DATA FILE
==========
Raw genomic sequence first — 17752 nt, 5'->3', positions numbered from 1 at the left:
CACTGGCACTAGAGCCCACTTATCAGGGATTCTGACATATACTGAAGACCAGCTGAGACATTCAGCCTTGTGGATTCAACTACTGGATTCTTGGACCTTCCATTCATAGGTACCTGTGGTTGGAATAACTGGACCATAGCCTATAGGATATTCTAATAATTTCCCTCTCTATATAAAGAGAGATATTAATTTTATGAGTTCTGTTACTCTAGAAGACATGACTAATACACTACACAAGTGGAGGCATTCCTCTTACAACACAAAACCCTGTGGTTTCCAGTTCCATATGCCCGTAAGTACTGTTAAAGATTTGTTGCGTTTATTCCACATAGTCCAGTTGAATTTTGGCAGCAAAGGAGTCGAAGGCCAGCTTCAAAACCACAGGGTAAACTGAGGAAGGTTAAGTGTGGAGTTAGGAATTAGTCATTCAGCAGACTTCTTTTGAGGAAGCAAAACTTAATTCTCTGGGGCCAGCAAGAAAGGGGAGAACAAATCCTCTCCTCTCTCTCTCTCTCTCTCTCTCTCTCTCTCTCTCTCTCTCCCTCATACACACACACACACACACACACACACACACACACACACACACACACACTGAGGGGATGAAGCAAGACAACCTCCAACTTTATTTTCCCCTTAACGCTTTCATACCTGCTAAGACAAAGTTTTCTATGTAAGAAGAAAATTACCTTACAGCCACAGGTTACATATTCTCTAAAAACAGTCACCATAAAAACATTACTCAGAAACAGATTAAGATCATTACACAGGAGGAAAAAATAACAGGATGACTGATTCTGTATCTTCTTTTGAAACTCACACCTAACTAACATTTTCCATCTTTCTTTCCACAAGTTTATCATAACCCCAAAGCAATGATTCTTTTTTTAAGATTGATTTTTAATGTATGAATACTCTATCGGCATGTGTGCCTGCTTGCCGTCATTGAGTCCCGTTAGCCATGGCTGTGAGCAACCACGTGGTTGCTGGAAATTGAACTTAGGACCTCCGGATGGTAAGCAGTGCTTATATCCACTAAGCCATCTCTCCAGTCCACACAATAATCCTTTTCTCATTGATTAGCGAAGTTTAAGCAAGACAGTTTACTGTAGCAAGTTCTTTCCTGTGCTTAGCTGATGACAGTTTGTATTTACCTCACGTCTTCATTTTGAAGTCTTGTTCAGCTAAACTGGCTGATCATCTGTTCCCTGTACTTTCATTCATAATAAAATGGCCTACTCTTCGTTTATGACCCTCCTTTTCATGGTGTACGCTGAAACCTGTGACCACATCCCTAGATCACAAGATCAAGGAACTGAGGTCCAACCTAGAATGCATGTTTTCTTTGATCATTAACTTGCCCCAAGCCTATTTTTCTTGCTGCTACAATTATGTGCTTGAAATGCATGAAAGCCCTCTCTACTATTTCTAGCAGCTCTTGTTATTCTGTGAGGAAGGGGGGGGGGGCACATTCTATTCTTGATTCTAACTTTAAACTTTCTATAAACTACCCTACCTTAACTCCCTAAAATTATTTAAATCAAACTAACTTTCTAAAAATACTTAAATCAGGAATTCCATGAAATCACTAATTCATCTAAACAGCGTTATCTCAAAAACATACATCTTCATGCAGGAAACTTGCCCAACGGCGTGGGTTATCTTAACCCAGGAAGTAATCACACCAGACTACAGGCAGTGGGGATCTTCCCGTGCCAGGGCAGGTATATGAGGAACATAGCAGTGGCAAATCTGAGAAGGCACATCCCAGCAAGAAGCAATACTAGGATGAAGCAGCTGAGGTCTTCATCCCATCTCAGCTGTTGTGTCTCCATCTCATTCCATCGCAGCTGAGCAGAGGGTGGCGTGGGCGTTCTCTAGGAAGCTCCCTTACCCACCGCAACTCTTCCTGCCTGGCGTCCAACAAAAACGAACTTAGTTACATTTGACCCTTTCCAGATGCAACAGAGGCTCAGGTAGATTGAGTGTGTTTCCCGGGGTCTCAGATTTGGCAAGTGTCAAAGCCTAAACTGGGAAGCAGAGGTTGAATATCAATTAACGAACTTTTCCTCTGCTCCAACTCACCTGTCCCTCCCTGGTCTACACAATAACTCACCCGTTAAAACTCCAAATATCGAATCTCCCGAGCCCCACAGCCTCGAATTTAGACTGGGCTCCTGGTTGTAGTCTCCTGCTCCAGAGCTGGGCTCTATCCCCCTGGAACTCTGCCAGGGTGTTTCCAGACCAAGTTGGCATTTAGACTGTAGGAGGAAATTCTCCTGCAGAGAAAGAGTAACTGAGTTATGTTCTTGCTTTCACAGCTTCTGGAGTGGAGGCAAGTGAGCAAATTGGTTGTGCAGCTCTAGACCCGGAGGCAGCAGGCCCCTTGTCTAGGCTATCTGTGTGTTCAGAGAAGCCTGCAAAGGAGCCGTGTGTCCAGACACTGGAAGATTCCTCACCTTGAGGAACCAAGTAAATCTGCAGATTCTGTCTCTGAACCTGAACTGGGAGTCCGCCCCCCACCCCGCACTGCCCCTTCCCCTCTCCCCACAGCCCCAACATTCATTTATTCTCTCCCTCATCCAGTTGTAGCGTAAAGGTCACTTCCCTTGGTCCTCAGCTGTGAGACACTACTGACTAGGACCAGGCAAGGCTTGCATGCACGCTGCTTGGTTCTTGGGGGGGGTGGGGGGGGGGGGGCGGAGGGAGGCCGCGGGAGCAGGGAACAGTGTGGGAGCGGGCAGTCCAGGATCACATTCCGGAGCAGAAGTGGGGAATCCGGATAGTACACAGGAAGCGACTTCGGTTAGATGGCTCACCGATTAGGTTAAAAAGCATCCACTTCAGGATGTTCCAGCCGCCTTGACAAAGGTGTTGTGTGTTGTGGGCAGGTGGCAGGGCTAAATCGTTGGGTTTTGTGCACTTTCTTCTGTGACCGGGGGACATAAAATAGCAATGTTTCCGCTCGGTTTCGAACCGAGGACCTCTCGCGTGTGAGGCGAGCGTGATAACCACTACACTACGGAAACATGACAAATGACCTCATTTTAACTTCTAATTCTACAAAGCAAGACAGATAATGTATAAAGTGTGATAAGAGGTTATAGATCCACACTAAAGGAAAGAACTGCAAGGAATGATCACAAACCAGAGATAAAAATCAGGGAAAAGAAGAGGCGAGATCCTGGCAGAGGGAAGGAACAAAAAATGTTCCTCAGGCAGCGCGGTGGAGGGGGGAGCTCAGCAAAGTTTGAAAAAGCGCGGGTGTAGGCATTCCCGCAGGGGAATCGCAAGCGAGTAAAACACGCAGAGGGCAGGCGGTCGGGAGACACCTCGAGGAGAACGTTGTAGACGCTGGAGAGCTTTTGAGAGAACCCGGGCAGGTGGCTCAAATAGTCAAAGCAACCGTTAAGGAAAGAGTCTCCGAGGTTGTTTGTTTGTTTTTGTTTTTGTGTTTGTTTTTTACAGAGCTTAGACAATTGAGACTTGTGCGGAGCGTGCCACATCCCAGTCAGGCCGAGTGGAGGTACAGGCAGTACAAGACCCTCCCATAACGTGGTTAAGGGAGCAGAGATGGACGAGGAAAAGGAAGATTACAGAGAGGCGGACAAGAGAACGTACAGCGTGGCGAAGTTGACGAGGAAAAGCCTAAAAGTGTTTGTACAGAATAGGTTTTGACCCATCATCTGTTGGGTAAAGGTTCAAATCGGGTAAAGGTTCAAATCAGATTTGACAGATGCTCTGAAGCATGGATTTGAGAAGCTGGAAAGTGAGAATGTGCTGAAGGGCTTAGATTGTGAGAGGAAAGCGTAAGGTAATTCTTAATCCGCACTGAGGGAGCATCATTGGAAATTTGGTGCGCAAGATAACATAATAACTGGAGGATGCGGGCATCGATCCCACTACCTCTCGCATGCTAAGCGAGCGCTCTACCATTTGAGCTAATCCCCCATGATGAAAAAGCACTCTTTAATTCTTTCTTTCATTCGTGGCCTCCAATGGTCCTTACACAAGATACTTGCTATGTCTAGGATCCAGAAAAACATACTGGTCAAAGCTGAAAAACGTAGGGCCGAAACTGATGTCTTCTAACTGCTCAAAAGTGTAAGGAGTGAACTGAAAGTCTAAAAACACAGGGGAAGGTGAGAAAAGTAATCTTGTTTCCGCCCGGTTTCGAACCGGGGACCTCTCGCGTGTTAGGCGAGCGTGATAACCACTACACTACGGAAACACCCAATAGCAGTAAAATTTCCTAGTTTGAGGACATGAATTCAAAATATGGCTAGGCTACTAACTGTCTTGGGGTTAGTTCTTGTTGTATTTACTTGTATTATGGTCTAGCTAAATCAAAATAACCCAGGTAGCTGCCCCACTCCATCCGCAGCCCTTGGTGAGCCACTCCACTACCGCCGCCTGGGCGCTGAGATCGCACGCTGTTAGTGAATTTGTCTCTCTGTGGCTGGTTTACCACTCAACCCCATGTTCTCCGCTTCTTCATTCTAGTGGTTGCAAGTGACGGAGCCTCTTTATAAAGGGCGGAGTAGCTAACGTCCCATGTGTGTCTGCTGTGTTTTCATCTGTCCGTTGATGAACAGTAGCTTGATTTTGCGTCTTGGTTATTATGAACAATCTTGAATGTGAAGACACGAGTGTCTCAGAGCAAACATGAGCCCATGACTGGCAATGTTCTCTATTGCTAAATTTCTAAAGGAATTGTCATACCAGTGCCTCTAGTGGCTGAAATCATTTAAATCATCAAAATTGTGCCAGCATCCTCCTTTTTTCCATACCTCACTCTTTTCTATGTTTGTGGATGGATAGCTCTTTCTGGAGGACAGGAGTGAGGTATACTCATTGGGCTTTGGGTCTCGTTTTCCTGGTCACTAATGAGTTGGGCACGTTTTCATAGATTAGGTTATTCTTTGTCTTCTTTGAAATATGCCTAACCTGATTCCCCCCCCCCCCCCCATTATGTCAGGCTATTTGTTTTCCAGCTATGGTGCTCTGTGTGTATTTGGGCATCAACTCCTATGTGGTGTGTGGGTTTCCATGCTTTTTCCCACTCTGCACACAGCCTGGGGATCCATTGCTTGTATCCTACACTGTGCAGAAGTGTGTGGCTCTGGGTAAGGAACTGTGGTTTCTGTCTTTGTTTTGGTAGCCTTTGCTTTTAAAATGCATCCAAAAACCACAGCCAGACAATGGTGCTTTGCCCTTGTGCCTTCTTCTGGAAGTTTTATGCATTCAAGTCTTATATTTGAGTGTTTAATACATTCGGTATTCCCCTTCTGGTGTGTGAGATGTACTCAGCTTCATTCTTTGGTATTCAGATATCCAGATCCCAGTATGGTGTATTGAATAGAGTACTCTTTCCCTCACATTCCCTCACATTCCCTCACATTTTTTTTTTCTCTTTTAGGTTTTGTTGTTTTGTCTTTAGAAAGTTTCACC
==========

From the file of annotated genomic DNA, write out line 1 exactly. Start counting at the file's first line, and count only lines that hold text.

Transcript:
Raw genomic sequence first — 17752 nt, 5'->3', positions numbered from 1 at the left: